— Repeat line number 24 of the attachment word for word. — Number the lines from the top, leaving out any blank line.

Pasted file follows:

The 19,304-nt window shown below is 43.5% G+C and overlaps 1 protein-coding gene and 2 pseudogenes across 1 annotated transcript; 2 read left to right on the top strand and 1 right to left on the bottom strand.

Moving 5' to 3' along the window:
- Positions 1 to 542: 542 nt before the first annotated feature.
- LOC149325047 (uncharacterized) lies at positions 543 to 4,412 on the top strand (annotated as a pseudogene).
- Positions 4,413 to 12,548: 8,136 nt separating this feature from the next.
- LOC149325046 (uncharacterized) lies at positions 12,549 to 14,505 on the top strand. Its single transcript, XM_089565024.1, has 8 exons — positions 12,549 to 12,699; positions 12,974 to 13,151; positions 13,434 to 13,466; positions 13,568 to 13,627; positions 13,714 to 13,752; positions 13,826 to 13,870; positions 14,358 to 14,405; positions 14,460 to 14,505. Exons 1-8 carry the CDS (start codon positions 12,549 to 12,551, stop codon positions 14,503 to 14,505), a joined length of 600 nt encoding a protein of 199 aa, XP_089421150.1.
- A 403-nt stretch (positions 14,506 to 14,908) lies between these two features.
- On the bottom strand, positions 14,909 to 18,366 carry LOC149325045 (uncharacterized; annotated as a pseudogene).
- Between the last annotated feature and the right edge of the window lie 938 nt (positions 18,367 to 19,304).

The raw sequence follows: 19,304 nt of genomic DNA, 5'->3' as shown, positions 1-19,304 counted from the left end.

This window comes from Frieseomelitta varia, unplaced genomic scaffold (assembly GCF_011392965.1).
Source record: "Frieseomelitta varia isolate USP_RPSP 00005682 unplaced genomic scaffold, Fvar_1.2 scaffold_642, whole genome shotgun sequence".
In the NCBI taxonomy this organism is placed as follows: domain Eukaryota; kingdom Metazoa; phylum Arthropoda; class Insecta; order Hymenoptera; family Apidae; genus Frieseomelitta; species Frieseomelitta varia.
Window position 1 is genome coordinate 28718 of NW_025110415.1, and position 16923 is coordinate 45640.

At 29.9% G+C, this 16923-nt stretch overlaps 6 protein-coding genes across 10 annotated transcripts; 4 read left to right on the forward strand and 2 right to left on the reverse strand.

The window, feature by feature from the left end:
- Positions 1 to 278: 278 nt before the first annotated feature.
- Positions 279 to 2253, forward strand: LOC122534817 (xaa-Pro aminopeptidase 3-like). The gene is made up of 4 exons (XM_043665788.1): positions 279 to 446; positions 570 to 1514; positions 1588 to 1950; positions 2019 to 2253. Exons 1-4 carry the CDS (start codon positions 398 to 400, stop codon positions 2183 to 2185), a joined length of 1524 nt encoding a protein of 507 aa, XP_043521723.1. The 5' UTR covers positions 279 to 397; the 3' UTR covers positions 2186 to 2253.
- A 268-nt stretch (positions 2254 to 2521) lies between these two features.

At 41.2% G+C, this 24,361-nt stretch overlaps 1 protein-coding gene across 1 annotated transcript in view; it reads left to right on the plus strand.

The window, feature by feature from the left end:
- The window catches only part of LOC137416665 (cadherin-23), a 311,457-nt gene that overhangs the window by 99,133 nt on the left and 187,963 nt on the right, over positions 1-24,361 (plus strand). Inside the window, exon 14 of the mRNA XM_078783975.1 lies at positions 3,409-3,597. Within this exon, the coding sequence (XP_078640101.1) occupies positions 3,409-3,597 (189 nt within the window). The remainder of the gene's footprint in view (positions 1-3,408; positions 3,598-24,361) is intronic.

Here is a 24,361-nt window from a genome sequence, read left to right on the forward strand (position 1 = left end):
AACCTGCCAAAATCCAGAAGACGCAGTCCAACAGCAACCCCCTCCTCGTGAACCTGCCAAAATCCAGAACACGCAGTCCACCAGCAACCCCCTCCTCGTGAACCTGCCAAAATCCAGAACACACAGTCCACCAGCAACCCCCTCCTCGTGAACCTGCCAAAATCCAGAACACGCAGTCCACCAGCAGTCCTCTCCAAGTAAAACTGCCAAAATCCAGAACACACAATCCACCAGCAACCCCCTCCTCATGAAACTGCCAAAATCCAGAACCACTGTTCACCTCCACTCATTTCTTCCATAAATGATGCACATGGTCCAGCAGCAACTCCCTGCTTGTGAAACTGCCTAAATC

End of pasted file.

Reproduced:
AACCTGCCAAAATCCAGAAGACGCAGTCCAACAGCAACCCCCTCCTCGTGAACCTGCCAAAATCCAGAACACGCAGTCCACCAGCAACCCCCTCCTCGTGAACCTGCCAAAATCCAGAACACACAGTCCACCAGCAACCCCCTCCTCGTGAACCTGCCAAAATCCAGAACACGCAGTCCACCAGCAGTCCTCTCCAAGTAAAACTGCCAAAATCCAGAACACACAATCCACCAGCAACCCCCTCCTCATGAAACTGCCAAAATCCAGAACCACTGTTCACCTCCACTCATTTCTTCCATAAATGATGCACATGGTCCAGCAGCAACTCCCTGCTTGTGAAACTGCCTAAATC